OT, Fashion Design students collaborate to create adaptive clothing

Occupational therapy, fashion design students and their client in her new outfit.

Brenau fashion design undergraduates teamed up with occupational therapy graduate students to create adaptive clothing for young adults who use wheelchairs.

Director of Fashion Programs Charity Armstead and Associate Professor of Occupational Therapy Sarah Shirley Pullani led the combined project. It is the first time the two programs have collaborated for one project through two separate courses.

Five student groups worked with one client each, a resident of Champion’s Place, an accessible home for young adults with disabilities in metro Atlanta. In each group, OT students first assessed the client’s needs, then a fashion design student designed and created an outfit based on the presented needs. Each client used a wheelchair and had different individual needs and preferences.

Josh Cusick, one of the clients, was excited about his custom, three-piece suit. He wanted to look his best for weddings and formal events. He was overjoyed to be included in the project.

“When I first heard about the adaptive clothing, I was beside myself, almost speechless,” he said. “I didn’t know what to say. It was such a kind gesture.”

Enlightening perspectives

Designing adaptive clothing is a challenging task. The groups worked together throughout the semester to meet their clients’ needs, then detailed what they learned in class presentations at Brenau’s Norcross campus.

“I think the biggest thing was learning from the client about her perspective about adaptive clothing,” Lauren Neal, an OT student, said. “She told us about things we would have never thought of specifically, like a magnet for her zipper. That was a really difficult thing for her, so we wouldn’t have known that without her perspective.”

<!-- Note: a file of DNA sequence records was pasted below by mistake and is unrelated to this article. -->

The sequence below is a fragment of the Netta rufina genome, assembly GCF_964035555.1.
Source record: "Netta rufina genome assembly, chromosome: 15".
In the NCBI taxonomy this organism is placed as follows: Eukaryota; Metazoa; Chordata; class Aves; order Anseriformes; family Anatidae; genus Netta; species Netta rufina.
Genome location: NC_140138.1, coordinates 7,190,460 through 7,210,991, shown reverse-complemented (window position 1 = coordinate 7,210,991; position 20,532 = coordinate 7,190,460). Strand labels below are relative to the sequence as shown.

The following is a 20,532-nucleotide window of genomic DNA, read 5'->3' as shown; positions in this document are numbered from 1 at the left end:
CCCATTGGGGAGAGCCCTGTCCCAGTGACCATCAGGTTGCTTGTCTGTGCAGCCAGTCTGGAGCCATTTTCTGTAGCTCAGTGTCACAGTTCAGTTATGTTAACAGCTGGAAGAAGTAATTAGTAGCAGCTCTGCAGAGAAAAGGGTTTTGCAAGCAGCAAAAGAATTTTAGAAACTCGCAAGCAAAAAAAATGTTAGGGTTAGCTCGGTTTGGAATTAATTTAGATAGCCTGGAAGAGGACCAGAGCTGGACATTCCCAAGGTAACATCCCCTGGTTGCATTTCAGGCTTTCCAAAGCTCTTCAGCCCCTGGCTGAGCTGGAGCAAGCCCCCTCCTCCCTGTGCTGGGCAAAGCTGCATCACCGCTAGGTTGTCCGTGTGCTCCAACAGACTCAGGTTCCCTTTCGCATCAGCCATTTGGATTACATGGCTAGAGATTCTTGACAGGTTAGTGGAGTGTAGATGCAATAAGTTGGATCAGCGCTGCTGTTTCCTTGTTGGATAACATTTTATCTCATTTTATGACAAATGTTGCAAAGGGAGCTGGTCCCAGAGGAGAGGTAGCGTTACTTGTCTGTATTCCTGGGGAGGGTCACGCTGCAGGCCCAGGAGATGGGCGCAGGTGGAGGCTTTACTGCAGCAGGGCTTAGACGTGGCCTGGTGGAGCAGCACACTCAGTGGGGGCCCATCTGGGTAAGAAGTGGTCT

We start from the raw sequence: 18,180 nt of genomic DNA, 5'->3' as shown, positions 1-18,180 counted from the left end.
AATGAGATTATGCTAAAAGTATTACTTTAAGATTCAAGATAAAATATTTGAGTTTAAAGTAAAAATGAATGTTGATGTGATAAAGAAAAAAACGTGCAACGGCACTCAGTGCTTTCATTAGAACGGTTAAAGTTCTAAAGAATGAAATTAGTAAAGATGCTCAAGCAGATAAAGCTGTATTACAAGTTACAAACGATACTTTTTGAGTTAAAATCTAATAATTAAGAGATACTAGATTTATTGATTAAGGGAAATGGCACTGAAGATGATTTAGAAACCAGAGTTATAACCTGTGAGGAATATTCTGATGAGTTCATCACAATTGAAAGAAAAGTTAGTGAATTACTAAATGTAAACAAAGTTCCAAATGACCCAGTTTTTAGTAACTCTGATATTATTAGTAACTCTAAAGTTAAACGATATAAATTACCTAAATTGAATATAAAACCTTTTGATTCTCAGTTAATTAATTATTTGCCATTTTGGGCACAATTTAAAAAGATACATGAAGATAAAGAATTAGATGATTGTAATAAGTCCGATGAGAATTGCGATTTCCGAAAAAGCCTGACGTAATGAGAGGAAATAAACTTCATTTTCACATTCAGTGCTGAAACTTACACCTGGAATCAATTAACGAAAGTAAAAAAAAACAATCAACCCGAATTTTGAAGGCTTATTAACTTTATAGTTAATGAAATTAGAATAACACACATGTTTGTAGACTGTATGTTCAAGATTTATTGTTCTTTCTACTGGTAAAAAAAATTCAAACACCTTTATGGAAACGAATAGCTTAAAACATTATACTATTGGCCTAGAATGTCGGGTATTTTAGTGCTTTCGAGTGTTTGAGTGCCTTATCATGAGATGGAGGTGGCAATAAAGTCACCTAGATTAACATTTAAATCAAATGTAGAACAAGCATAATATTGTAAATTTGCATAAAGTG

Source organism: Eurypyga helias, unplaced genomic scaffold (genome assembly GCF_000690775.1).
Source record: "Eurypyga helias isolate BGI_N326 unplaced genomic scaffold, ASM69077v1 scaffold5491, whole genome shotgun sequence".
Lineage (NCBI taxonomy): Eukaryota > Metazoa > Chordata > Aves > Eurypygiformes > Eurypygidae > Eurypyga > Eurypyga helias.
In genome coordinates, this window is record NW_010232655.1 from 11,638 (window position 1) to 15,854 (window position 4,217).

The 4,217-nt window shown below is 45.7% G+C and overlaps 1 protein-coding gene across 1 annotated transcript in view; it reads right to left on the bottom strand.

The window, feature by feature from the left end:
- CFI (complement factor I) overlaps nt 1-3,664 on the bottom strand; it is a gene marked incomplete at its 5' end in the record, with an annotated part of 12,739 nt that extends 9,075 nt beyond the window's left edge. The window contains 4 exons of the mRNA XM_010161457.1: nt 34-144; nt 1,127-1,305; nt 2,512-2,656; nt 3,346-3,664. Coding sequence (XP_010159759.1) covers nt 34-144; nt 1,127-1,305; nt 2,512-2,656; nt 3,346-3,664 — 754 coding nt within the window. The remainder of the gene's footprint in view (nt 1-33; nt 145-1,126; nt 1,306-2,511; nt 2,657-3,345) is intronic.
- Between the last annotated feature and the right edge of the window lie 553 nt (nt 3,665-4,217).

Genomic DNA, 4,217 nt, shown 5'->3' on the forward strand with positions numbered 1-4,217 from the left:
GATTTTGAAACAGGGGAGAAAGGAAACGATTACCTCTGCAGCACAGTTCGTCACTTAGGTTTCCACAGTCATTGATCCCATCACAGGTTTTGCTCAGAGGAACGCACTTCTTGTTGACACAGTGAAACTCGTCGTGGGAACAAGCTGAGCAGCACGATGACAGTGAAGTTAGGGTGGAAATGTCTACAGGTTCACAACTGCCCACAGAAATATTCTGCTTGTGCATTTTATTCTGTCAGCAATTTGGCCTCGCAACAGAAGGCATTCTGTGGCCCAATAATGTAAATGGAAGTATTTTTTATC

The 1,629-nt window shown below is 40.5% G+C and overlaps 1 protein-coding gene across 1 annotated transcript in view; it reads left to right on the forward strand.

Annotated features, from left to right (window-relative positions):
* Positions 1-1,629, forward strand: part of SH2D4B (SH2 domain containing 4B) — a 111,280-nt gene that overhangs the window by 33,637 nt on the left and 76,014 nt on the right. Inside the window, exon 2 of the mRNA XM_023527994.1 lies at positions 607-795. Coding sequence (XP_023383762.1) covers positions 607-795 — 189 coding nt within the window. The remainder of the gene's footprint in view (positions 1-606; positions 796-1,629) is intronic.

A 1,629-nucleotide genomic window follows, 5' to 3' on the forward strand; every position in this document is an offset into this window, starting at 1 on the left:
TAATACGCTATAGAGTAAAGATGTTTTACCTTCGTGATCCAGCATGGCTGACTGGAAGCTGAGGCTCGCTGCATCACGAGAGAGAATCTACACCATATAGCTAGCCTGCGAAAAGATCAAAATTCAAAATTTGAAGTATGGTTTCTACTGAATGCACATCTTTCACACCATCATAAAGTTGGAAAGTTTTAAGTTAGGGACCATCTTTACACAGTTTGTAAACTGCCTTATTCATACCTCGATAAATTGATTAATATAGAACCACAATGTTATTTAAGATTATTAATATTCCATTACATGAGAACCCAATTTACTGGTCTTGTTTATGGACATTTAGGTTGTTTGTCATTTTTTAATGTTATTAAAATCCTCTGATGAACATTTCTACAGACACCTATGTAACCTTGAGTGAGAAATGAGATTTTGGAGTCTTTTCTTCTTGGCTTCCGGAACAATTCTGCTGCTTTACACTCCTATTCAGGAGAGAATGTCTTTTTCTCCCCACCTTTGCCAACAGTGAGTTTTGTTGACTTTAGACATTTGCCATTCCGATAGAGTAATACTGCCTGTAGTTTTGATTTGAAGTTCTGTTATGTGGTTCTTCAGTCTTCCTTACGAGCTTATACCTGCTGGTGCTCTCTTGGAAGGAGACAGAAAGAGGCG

Adaptive clothing, while becoming more mainstream, is still challenging to find for many. What works for one person may not work for another, just like standard-fit clothing. 

Cusick felt like his student group did well meeting his needs.

“It’s been as smooth as I could ever hope it to be. You know, there weren’t many bumps in the road, I guess you could say. Because when you’re designing adaptive clothing, everyone is different, so it’s really not one size fits all.”

Collaborating, learning and creating

One common detail the students had to change was the depth of the seat of the pants, so the garment was more comfortable to sit in. Designs included different types of fasteners and reimagined garment structures to suit medical devices. Each group customized the outfits to make them fashionable and functional.

Fashion design senior Dennisse Rodriguez said the task challenged her.

“I was kind of scared that I wasn’t going to be able to make adaptive clothing for someone who obviously needs it,” she said. “But the more I met up with the client, and the more things I did, I became more comfortable with what I needed to change throughout the process.”

Rodriguez echoed Neal’s statements about the learning experience of working with clients.

“I’ve only worked with close friends, and I see them all the time,” she said.“So being able to do one fitting and then adjusting from there was a new experience. I also expanded more of my techniques throughout my design process – learning new techniques and going from there.”

Brenau students have partnered with Champion’s Place since it opened in 2020, providing assessments, workshops and activities.